Even less inviting was an­other of Lochmann’s toothache remedies: “Take your own urine in your mouth in the mornings, warm, on an empty stomach.”

Medical records give no hint of the success or failure of these prescribed medications, but since toothaches were rarely fatal and epileptics em­erged from seizures without assistance, the mortality fig­ures for the county were prob­ably not pushed skywards by the magic Wunder­-Doktor. Of course, the citations from Lochmann’s book represent exaggerated cases of nine­teenth century medical igno­rance. Nonetheless, they remain evidence that much medical knowledge was based on folklore; few would deny that the science of medicine has advanced more in the past one hundred years than it had in the previous two thousand. As physicians came to know more about the need for asep­sis, the demand for strict qual­ity control, uniformity of product and sterility in phar­maceuticals and surgical goods, the death knell sounded tor the day of the small dispensing chemists.

With many of the older, smaller houses being bought out by the larger and more progressive companies, others gave up the manufacturing aspects of their businesses to concentrate on developing as retail pharmacies. The tradi­tional apothecary’s world had undergone a radical transfor­mation.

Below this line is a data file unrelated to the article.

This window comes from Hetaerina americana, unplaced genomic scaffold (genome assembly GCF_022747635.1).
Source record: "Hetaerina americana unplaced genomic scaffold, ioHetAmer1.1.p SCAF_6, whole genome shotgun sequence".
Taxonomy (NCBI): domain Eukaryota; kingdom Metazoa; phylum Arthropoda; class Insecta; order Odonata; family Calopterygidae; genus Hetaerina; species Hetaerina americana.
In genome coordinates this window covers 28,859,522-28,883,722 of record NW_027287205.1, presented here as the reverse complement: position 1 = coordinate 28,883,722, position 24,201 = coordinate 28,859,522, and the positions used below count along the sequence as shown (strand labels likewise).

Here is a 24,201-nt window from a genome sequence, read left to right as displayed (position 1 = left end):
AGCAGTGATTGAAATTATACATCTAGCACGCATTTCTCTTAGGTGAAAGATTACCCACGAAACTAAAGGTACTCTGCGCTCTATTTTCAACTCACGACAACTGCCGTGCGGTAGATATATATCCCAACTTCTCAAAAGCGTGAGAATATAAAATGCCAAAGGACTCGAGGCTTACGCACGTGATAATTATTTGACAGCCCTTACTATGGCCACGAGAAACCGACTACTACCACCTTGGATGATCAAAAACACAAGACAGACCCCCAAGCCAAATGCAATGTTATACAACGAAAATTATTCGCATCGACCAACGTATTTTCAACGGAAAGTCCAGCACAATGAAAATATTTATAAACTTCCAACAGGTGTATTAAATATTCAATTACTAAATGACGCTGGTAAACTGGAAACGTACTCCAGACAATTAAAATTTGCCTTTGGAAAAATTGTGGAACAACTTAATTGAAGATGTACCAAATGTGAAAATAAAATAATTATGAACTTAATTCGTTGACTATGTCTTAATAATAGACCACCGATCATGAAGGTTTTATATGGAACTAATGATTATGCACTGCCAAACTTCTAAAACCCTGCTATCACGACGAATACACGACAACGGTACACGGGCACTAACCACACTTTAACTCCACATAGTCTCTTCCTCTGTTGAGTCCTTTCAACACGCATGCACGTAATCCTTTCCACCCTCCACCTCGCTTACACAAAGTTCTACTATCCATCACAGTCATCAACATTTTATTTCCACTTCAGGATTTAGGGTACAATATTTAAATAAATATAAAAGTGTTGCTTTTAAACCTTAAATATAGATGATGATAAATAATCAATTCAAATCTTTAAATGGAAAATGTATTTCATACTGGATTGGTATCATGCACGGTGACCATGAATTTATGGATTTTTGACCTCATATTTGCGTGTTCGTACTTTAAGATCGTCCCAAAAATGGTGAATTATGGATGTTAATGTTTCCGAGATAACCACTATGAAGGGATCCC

Emboldened by the knowl­edge he had acquired while working for Snowden, and blessed with complete self­-confidence in his own abilities, Ellwood quit his job in Phila­delphia and in 1873 founded the J. Ellwood Lee Company, manufacturing chemists. His “plant” was the attic of the family house at Seventh Ave­nue below Fayette Street, a modest beginning for an un­dertaking which was to bring both great economic returns and world fame to Consho­hocken.

A steady stream of ban­dages, ligatures and other surgical goods began to flow from Lee’s residential factory. In less than a year, demand had become so great that Lee erected a two-story wood frame annex to increase the manufacturing area. Addi­tional employees were hired and the product line was in­creased. An early invention by Lee, a metallic splint for bro­ken limbs, became an instant success.